Last month, when we learned that Bob Dylan had been given the Nobel Prize for Literature, it was a big deal. But Bob Dylan didn’t treat it like a big deal. For a few weeks, he did nothing to acknowledge the fact that he’d won the Prize or to indicate that maybe he’d bother showing up in Stockholm to accept it. Eventually, he commented, in an interview with The Telegraph, that the award had left him “speechless” and that he’d attend the ceremony to accept his prize “if it’s at all possible.” Apparently, it is not at all possible. Bob Dylan will not be there to accept his award.
According to the BBC News, the Swedish Academy, the body in charge of handing out the Nobel Prize, has confirmed that Dylan will not be on hand to accept it. The Academy claims that it got a “personal letter” from Dylan, who claimed that he was “very honored” but that he’d have to pass up the ceremony because of “pre-existing commitments.” Dylan doesn’t have any concerts scheduled for next month. Maybe he’s got a dentist’s appointment or something.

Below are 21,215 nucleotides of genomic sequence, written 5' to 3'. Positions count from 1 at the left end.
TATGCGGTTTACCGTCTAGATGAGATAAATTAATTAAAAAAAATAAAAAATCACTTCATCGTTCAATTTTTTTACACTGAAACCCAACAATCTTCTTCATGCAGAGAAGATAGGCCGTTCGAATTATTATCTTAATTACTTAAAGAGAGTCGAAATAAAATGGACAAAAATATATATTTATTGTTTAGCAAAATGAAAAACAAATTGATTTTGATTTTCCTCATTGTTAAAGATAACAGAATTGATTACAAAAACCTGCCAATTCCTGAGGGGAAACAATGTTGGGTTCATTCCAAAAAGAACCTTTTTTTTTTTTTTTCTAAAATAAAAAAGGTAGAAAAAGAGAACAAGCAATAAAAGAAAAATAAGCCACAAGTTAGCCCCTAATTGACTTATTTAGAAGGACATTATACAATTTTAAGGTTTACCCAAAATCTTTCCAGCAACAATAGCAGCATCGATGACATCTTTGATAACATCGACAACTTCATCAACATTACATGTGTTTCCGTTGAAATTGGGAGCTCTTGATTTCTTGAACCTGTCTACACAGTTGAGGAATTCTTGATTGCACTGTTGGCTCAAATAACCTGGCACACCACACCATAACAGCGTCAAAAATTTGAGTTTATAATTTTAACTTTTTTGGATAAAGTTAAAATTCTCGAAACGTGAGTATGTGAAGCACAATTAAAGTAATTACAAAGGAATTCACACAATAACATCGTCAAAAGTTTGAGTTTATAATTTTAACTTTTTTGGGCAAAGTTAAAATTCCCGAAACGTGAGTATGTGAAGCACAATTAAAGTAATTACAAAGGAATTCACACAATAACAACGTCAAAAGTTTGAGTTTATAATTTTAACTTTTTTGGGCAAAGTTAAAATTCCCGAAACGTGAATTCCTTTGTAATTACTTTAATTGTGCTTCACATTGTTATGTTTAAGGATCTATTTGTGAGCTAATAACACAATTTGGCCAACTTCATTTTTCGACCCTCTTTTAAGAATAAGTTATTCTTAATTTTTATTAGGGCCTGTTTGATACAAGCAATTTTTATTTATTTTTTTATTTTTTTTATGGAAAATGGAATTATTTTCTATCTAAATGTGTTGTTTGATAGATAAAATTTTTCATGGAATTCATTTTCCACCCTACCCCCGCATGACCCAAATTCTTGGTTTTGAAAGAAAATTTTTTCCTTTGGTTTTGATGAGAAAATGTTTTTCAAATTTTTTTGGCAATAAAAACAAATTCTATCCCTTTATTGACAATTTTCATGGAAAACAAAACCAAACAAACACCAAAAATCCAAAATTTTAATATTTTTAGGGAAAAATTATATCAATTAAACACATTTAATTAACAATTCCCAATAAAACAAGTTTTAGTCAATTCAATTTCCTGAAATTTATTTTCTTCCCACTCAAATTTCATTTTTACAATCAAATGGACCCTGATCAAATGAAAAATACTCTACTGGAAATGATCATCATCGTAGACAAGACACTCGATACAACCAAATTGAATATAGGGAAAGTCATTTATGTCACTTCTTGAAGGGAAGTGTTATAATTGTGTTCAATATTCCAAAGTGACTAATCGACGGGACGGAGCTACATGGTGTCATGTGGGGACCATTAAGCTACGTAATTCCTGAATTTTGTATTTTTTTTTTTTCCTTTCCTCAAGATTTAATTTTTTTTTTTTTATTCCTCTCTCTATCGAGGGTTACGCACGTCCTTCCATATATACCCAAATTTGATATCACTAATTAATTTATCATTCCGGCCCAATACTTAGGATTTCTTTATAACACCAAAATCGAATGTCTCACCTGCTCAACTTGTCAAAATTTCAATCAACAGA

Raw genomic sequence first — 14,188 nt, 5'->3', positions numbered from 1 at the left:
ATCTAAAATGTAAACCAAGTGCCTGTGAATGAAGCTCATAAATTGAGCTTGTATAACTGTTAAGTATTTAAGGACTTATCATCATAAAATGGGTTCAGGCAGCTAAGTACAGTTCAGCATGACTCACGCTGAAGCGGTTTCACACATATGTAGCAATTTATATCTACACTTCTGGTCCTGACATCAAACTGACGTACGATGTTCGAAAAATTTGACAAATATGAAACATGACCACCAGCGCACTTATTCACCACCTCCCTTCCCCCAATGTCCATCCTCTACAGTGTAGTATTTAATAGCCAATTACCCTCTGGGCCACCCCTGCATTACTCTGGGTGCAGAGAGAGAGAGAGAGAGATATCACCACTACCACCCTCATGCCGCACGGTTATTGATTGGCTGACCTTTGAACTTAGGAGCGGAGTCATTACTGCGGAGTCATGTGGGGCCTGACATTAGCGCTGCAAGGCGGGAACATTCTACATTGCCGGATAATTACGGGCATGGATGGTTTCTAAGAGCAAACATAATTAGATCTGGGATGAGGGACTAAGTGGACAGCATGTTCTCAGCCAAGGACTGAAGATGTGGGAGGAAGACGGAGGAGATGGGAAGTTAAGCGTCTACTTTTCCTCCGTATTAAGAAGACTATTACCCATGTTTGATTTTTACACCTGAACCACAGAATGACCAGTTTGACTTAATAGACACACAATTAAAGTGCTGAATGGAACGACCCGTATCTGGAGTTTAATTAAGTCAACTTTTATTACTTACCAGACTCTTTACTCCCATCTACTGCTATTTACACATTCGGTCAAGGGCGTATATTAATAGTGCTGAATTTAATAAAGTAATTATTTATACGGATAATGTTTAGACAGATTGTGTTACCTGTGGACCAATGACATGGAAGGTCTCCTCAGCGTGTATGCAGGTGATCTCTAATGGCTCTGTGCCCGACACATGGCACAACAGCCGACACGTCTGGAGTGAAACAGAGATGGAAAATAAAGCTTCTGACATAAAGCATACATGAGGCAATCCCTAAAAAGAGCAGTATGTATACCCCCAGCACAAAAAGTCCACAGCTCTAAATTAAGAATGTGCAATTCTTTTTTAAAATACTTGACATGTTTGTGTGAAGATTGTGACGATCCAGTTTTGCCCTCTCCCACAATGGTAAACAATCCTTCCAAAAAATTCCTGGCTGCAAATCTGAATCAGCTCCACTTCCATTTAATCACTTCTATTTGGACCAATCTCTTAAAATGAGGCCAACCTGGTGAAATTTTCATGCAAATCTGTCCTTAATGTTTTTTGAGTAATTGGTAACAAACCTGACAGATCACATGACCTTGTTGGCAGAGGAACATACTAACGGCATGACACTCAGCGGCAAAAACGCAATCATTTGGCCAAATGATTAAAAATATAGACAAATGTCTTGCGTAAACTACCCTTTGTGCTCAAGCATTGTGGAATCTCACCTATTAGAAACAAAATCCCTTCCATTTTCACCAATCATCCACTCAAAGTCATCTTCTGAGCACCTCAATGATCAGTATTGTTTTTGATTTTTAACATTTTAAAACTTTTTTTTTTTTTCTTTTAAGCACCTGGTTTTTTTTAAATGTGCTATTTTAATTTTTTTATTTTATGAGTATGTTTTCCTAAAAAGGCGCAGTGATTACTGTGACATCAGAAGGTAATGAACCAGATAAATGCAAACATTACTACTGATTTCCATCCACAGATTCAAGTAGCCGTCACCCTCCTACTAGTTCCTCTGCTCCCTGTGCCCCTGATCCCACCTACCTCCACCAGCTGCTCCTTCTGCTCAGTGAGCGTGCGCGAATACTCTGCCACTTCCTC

For Dylan to accept the Prize, he’ll have to give a Nobel Lecture sometime between now and June. The Prize, if he does accept it, includes about $900,000 in cash — not pocket change, even if you are Bob Dylan.